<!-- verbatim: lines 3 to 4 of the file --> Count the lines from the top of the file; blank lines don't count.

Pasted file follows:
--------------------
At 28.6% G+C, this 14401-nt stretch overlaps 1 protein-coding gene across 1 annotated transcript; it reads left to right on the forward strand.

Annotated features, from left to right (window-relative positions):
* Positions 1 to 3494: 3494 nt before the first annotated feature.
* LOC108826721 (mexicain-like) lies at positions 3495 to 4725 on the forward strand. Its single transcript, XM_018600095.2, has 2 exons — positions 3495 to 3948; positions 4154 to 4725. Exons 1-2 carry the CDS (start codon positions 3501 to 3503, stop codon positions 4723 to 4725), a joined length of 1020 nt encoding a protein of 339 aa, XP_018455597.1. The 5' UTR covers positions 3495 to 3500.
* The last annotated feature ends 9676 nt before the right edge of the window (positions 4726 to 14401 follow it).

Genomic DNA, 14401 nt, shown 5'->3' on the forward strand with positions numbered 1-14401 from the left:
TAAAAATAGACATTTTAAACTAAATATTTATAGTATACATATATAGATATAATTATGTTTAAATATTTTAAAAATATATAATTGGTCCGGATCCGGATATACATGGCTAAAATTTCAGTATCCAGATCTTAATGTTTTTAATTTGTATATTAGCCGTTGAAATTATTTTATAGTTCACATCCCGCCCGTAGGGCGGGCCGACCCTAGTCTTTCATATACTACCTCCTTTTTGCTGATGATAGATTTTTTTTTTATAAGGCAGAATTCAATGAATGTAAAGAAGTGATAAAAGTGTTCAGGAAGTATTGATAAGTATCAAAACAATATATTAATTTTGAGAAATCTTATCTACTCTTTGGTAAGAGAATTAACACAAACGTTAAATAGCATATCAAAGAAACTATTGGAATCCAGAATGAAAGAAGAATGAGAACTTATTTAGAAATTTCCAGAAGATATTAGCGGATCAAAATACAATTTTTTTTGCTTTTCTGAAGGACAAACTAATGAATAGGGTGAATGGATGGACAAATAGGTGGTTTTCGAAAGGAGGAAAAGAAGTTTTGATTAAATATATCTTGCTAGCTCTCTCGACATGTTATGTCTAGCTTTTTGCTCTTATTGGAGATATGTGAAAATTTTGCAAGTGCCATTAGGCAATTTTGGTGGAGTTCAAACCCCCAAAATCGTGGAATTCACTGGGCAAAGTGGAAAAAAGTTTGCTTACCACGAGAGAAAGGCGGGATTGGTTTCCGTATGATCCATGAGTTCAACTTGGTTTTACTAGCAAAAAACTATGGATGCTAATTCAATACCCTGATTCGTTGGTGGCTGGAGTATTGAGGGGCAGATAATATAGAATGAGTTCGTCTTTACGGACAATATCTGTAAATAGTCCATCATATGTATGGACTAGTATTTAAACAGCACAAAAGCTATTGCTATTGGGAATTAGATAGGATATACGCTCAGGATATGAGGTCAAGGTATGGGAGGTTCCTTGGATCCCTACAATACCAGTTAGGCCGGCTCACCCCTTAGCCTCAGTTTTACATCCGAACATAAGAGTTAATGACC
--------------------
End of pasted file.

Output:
* Positions 1 to 3494: 3494 nt before the first annotated feature.
* LOC108826721 (mexicain-like) lies at positions 3495 to 4725 on the forward strand. Its single transcript, XM_018600095.2, has 2 exons — positions 3495 to 3948; positions 4154 to 4725. Exons 1-2 carry the CDS (start codon positions 3501 to 3503, stop codon positions 4723 to 4725), a joined length of 1020 nt encoding a protein of 339 aa, XP_018455597.1. The 5' UTR covers positions 3495 to 3500.